For the past year, "Notes from the 422nd Annual Wraiths for Writing Conference" has existed in the ethereal realm (of the internet). What started as a bimonthly post on the Nashville Scene's arts blog, Country Life, is now ready to assume its physical form (as a book).
The "Notes" detail my imagined experiences at a literary conference hosted by and for ghosts. Though very few non-ghosts are invited to enjoy the wide range of seminars, workshops, and presentations offered by the conference, I somehow score an invitation. During a workshop on well-water scrying, I receive an ominous message and spend the rest of the week looking over my shoulder for signs of my doppelgänger. The result is an intriguing work of fiction that weaves a gripping story of survival around an anthology of ghost stories.
In a recent interview, I explained what it is about ghost stories that has always captivated me:
What the Money Goes to:
The money raised by this Kickstarter will finance the production of at least 100 copies of "Notes from the 422nd Annual Wraiths for Writing Conference," more if the goal is surpassed. The 50-page book will be 6" by 9" and feature never before seen pen and ink illustrations. The funds raised will also pay for materials to produce the rewards by hand (screens, ink, pins, etc.) and shipping costs.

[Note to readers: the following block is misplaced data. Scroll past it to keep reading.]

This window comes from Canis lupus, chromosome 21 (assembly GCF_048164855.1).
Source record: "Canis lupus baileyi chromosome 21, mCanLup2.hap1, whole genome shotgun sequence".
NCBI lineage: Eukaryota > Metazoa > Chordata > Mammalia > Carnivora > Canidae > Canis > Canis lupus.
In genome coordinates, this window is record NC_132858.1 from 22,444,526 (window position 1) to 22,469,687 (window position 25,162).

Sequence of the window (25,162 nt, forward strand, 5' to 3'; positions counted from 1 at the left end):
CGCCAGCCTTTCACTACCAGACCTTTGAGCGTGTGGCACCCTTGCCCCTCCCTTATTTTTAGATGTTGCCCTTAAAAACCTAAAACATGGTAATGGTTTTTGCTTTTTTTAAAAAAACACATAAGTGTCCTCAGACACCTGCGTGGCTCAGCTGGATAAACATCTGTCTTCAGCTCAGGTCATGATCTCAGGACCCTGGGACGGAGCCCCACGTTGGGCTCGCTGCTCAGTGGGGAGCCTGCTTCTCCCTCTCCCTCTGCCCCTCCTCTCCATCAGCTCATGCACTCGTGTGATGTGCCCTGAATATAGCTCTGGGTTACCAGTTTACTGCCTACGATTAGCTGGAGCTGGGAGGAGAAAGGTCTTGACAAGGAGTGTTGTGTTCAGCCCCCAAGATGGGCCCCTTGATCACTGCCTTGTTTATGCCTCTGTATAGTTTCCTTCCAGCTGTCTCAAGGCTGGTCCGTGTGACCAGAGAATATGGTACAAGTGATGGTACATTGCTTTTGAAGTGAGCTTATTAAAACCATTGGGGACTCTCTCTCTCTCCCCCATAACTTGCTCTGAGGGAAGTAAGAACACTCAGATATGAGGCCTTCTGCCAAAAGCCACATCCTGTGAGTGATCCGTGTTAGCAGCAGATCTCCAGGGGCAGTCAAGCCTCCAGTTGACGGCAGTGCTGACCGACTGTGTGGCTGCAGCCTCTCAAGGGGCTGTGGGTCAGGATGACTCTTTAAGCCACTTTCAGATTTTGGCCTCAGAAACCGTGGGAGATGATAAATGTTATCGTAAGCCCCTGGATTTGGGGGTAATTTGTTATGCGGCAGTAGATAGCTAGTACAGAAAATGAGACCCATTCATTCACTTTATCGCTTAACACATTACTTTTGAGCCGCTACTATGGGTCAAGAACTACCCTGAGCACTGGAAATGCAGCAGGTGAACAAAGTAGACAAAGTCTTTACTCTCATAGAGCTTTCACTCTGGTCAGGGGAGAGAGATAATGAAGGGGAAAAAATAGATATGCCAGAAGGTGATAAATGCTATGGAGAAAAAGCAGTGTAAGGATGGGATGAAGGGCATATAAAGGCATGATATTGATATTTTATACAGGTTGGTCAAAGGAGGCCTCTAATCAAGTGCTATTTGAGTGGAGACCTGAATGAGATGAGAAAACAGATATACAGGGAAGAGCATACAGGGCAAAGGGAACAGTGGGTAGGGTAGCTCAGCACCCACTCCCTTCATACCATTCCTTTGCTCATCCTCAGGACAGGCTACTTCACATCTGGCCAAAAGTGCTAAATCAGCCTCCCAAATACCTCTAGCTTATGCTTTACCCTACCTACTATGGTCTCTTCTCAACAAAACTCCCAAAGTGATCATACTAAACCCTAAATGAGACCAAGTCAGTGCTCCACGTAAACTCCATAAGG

Read It Here:
You can currently read all past installments of the story online via my Web site www.ameliagarretsonpersans.com under the "Wraiths for Writing Blog" heading, or you can just wait for the book to come out and read them all at once under the covers with a flashlight.
(The following are mock-ups of the finished products. Final designs and colors may alter slightly from these.)
Risks and challenges
When I first began compiling my writing and artwork into book format, I experienced many setbacks: formatting errors and prints not turning out how I expected were chief among them. Now that I've got several projects of this type under my belt, I feel much more like I know what I'm doing. I've found a great online printer and have learned to order a proof copy in advance of a bulk order, so I feel confident that the book will look great.
That said, I'm still very much an amateur screen printer. I love the medium and jump at any chance to use it and I've learned a lot from trial and error. As long as my supporters aren't overly irked by a slightly unregistered print, I feel that I can rise to the challenge of creating a successful run of 100 prints.Learn about accountability on Kickstarter
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